Musings and Morsels from An Allergic Foodie (8-1-14)

My family often shares what we read with one another. My husband emails links of articles and television news stories he’s come across while traveling for work. If you read the newspaper after me, you’ll likely get one full of holes.  As a nonfiction writer, I have boxes full of clippings (we’ve moved these four times). Even our boys share info they’ve discovered on Facebook and YouTube.

It makes me feel good when someone hands me an article they think I’ll be interested in. To me, this says,”I cared enough about you to take the time to clip this.” Well, unless it’s a story about dieting and losing weight–that’s just plain mean. I also don’t like articles about aging. Will you please stop sending me those, Mom?

I often come across something I know could benefit my food-allergic/celiac disease friends but just doesn’t fit into a post. Maybe it’s a peer-reviewed study you ought to know about, or a book I think you’d like, or I’ve just met someone at a conference I think you should meet. This blog is not a recipe blog or a product review blog, but I’ve often wanted to share a recipe or a product I’m particularly excited about. And, of course, I’ve often cut things out of the paper or seen something on TV I’ve wanted to discuss with you.

So this is the inaugural MUSINGS AND MORSELS.  Think of it as a smorgasbord of information–sink your teeth into whatever looks tasty.

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Have you seen the Maple Hill Creamery yogurts with the label “made from organic milk from 100% grass-fed cows?”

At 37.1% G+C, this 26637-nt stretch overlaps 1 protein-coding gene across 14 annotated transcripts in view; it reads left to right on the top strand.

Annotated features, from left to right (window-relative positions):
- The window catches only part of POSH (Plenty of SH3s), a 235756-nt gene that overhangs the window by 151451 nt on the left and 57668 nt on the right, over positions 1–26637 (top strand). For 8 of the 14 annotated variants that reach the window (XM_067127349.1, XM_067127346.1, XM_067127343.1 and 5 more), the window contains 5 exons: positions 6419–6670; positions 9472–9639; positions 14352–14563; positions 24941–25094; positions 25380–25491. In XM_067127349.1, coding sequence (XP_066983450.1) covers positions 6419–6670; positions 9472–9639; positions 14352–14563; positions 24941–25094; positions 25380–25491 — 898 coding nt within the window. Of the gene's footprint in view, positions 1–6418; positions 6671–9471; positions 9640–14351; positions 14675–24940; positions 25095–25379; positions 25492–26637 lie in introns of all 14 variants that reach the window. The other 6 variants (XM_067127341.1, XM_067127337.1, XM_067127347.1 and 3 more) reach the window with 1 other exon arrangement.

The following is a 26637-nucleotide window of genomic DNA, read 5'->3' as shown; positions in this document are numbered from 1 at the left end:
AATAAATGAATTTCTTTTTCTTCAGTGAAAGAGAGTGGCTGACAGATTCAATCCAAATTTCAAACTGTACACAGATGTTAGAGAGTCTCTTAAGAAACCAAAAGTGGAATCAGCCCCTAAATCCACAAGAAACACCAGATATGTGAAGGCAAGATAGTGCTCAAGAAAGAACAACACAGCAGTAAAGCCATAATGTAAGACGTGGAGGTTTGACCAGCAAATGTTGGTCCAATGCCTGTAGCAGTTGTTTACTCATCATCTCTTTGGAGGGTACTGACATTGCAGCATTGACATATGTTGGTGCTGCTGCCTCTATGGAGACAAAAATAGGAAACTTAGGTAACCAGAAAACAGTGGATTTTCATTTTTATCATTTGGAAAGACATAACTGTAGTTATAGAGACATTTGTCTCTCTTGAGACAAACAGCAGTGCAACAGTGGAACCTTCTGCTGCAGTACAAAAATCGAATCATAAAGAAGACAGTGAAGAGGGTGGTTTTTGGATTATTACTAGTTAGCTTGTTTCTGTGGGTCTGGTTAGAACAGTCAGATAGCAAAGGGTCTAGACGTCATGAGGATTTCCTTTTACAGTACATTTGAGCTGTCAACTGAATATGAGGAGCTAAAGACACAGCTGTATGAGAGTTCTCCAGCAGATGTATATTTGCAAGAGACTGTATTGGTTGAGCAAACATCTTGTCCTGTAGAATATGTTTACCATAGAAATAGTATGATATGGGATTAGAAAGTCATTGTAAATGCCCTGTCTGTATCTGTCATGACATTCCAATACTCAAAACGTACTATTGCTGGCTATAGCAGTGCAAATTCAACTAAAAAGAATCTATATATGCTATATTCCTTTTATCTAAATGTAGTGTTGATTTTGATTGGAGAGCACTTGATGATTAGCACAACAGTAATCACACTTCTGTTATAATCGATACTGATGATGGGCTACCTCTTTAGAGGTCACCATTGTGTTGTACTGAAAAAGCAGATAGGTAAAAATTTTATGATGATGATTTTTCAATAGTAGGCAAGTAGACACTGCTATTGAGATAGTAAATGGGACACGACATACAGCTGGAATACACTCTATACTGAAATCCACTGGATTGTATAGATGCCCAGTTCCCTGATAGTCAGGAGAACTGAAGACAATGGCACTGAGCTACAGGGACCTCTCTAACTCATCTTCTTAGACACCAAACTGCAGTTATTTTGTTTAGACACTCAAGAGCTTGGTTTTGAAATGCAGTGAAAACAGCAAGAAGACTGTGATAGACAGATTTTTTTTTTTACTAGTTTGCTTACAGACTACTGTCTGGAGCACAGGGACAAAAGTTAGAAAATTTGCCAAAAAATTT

Grass-Fed Yogurt

An article this week in the Wall Street Journal says grass-fed dairy products are gaining in popularity by health-conscious consumers. Those allergic to soy, corn and gluten may benefit from milk that’s come from grass-fed-only cows. Though pricey–$6 for a gallon of grassmilk–the article reports that whole milk from grass-fed cows is Organic Valley’s best-selling item at Whole Foods. We’ll probably start seeing grassmilk cheeses and butter soon.

In case you’re wondering what the difference between “organic” and “grass-fed” milk is: the USDA requires cows to graze on a pasture for a minimum of 120 days during the year and get 30 percent or more of their diet from the pasture to be labeled “organic.” The rest of their food can come from a feed of grain, corn, soy, vitamins, minerals and other ingredients.  “Grass-fed” should mean the cow has eaten only on the pasture–no corn, soy or other grains.  But according to the WSJ article, “Some dairy brands labeled ‘grass-fed’ do allow their cows to eat grain if other food is scarce.”  There is no federal regulation of the term “grass-fed” for dairy products.

Here we go again with that deceiving labeling. If you missed my blog post about grass-fed beef and bison, here it is.

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Also in the news: Did you know Monsanto has recently created the Global Corporate Engagement Team to “debunk myths” surrounding the largest producer of genetically engineered seeds and herbicide? This was reported in the St. Louis Business Journal. They’ve actually hired a “director of millennial engagement” to help the public understand “the story behind Monsanto.” An online comment asks if Monsanto is debunking myths or covering up facts. What do you think?

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A blog you’ll like: Mary Kate and Denise at Surviving the Food Allergy Apocalypse  cook up some  awesome allergy-friendly recipes–not only for food but for soap and toothpaste too!

Also, if you haven’t discovered Freedible  yet, you are in for a treat. Freedible is a valuable tool for the “custom eater”–anyone who has a food restriction for any reason. You’ll find online support groups, recipes, blogs, and much more on Freedible.